Music for the mentalist metalheads, Oceans of Slumber come in hot and under the radar with their latest, 5-star album “Starlight and Ash”.
In my ongoing attempt to bring lesser-known artists into the spotlight, this review will focus on a band that isn’t yet a household name. And, since our editor is practically their geographical neighbor, I wanted to give the hometown underdogs a shot!
Oceans of Slumber is a six-piece musical act hailing from Houston, TX. Formed in 2011, they have released five albums and one EP. Though they are ostensibly billed as a progressive metal band, I feel that is a rather restrictive moniker — one that introduces a bias right from the jump.
Yes, they have heavy moments and are certainly less bound to a rigid “pop” formula, but they are most assuredly NOT just metal. There are also elements of blues, funk, symphonic, classic rock, sludge, and groove to be found as well.
In fact, with their latest release, I struggle to even call them metal at this point.
They’re really more of a hard rock band; more Coheed and Cambria than Metallica. This isn’t a complaint so much as an observation, just so you guys know what you’re getting yourselves into.
An unexpected gem of a release, Oceans of Slumber’s 2022 release Starlight and Ash kind of crept up on me out of the shadows.
While I’ve been aware of their music for a while, and have always had mad respect for vocalist Cammie Beverly’s inimitable range, none of their songs really “hooked” me as I wanted them to.
But all of that changed with Starlight and Ash.
Their latest album is solid all the way through, the kind of assured offering that is rare these days. Plenty of bands can create an earworm or two…but crafting an LP that is consistent and powerful all the way through? Priceless. And that self-assuredness is one of Starlight and Ash‘s greatest strengths.
The band knew exactly what kind of album they wanted to make, and they bent themselves to the task like the seasoned professionals they are.
Clocking in at just under fifty minutes and featuring 11 tracks (one of which is a short instrumental), Starlight and Ash is quickly becoming my go-to album whenever I’m in a contemplative mood.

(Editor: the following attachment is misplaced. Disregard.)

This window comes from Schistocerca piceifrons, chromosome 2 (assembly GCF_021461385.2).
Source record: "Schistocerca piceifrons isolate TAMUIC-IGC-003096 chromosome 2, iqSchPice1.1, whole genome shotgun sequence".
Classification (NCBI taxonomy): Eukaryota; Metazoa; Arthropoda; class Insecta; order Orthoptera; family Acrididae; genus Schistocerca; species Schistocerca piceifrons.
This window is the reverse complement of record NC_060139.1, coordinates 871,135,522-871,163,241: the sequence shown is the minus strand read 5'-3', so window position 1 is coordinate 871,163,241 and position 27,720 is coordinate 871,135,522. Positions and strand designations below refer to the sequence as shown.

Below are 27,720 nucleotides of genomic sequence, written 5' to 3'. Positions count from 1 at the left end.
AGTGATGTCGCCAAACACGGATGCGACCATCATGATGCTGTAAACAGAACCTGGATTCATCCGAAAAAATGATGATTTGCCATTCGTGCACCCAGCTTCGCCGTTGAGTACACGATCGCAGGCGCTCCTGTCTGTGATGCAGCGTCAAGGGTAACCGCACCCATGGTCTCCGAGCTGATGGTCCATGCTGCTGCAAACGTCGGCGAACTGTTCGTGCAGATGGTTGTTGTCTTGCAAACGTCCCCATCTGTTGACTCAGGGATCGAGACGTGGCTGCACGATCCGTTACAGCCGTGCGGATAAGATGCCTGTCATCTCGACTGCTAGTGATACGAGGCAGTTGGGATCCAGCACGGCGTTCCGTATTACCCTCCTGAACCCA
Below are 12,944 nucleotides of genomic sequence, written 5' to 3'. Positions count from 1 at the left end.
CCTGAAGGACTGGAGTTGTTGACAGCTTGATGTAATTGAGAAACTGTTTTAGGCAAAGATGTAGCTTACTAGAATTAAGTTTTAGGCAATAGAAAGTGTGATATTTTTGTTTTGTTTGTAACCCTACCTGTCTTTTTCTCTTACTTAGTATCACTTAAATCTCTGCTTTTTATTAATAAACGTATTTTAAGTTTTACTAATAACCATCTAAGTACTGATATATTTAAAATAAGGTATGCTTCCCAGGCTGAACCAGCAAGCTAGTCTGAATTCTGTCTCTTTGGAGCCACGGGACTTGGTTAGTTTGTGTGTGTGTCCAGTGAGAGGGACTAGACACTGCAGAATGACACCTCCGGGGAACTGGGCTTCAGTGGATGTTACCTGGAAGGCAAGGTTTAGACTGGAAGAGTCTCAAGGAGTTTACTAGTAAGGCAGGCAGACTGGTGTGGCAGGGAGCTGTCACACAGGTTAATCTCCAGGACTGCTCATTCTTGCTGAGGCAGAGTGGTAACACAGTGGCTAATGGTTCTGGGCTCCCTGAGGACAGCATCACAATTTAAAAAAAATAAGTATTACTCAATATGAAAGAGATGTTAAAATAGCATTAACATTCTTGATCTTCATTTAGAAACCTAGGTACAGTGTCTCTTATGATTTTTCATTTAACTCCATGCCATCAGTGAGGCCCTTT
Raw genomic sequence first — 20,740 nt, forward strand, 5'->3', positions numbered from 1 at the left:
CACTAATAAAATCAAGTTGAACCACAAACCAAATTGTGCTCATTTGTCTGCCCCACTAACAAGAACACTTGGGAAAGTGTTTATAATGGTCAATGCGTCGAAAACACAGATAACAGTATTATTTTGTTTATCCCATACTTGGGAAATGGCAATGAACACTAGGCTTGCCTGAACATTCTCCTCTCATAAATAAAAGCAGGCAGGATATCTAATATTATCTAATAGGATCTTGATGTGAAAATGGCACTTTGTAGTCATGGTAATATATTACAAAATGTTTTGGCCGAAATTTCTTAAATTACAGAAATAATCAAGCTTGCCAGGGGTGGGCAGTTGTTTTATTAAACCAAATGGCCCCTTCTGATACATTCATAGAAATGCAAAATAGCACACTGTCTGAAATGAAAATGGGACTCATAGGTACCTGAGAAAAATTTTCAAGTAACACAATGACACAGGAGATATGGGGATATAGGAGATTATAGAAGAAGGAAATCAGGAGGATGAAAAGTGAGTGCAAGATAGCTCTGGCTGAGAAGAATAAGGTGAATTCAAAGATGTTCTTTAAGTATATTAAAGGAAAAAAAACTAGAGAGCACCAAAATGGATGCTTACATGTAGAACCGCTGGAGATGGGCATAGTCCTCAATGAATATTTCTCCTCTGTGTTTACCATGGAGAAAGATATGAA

Existing somewhere in the vast space between powerful and pensive, this is metal for moments of deep thought and wistful nostalgia. In fact, I found it to be the perfect accompaniment to having a few fingers of Crown Royal and a cigar on the patio.
Musically, Oceans of Slumber eschews the usual progressive trappings of excess, focusing more on simple arrangements that are layered and ever-evolving.
Nobody is showing off or going on ten-minute tangents with their instruments. I would say that the word restraint best describes their approach.
The only place where that does NOT hold true is with the vocals.
Lead singer Cammie Gilbert can sing like nobody’s business, effortlessly shifting from soulful crooning to angry shouts. She honestly sounds like she could have been one of Pink Floyd’s backup singers…and as a Floyd superfan who is VERY picky about his featured vocalists, that is no faint praise.
If you don’t like a vocalist who sings AND vocalizes her ass off…then Oceans of Slumber won’t rumble your rocket.
But if you like your singing like I like my whiskey (strong and unfiltered), then check out the following tracks:
The Waters Rising – Piano, synthesizer, a propulsive beat, strong lyrics, and mournful vocals? Yes, please! The album opener is also the best track on offer, a plodding juggernaut, catchy and emotional in all the right ways. It’s certainly not a heavy track by any means, but there are moments when it ramps up the BPMs for a bit. The occasional backing vocals just add that extra oomph.
The Lighthouse – A bluesy bruiser, the album’s third track is Oceans being completely fearless. You’d be forgiven for not thinking that a metal band could tackle this kind of song. It’s short, and it’s by no means a stadium banger, but it has a dark beauty that is impossible to resist.
Red Forest Roads – Sorrowful and slinky, this tune has Cammie really giving it her all, her voice soaring over both quiet and heavy moments alike. The last half of the song is Oceans at their heaviest, with the expected double-bass drums finally making an appearance.
Star Altar – Arguably the most “metal” song on the album, Star Altar sees Ocean letting their proggy sides loose while still crafting a solid track. It’s not a fast song per se, but there is a grungy feel to it, more like the heavy metal of the 70s. And, once again, Cammie sings her ass off (like she does).
House of the Rising Sun – You can’t have an album these days without a cover song. The original was by no means a barnstormer, but Oceans strips it back even more, with a little acoustic guitar and fiddle thrown in for good measure. A worthy cover, to be sure.
The Shipbuilders Son – Starlight and Ash’s closing song, and my second favorite track from the album, The Shipbuilders Son starts out slow, almost ethereal in its delivery. But it does get heavier as it goes, with power chords giving the song a strong heartbeat. The quiet piano makes a comeback halfway through before the song returns to heavy once again. This song gives me very strong Cellar Darling vibes. And considering how much I love that band, it’s no surprise that The Shipbuilders Son stands out to me.
The only song that doesn’t do anything for me at all is the instrumental track The Spring of 21. I have nothing against instrumental songs in general…but this one just failed to move me in any meaningful way.
In all honesty, not everyone will pick up what Oceans of Slumber are lying down.
They’re not looking to mainline the mainstream and are certainly not interested in selling out. But folks who like their songs a little less poppy and a little more soulful should absolutely give Starlight and Ash a spin. This is one of my favorite releases of 2022.